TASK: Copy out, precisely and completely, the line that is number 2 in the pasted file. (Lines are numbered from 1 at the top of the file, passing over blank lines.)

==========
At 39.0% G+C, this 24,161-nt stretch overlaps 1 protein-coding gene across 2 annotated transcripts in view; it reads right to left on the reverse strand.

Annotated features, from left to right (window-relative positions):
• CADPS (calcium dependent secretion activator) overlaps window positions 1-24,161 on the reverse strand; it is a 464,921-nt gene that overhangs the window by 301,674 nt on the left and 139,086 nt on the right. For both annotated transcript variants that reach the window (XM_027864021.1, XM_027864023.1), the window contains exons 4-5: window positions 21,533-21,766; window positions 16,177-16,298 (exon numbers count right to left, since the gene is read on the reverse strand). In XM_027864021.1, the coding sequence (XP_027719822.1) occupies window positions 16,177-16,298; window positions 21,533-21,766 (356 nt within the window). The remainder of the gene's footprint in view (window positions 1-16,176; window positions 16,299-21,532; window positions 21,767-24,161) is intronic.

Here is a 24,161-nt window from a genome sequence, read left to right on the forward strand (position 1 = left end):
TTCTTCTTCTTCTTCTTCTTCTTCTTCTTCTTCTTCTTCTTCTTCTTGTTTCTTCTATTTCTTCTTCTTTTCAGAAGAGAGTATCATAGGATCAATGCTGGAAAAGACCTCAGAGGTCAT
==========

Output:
Annotated features, from left to right (window-relative positions):